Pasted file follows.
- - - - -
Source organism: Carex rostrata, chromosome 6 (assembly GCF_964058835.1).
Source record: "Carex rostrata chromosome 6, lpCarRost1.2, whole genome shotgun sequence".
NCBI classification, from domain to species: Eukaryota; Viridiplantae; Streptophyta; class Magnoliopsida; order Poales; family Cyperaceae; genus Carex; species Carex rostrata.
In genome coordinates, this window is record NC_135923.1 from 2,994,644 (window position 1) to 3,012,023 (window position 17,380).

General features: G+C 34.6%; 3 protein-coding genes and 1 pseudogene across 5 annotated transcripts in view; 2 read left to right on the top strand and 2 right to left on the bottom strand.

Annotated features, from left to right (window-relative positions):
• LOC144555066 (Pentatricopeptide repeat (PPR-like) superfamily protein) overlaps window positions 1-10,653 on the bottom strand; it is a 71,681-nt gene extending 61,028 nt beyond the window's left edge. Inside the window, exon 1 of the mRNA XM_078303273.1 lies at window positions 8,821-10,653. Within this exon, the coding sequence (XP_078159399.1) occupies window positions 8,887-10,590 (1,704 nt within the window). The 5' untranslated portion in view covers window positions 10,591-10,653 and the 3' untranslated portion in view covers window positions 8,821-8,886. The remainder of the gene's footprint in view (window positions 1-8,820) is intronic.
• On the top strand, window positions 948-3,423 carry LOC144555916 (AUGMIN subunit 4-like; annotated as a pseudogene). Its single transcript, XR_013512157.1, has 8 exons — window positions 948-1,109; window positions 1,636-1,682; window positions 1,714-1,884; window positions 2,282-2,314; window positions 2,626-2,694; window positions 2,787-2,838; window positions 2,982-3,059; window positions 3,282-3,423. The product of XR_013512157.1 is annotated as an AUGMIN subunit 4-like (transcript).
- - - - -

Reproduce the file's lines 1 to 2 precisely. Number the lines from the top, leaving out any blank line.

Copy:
Source organism: Carex rostrata, chromosome 6 (assembly GCF_964058835.1).
Source record: "Carex rostrata chromosome 6, lpCarRost1.2, whole genome shotgun sequence".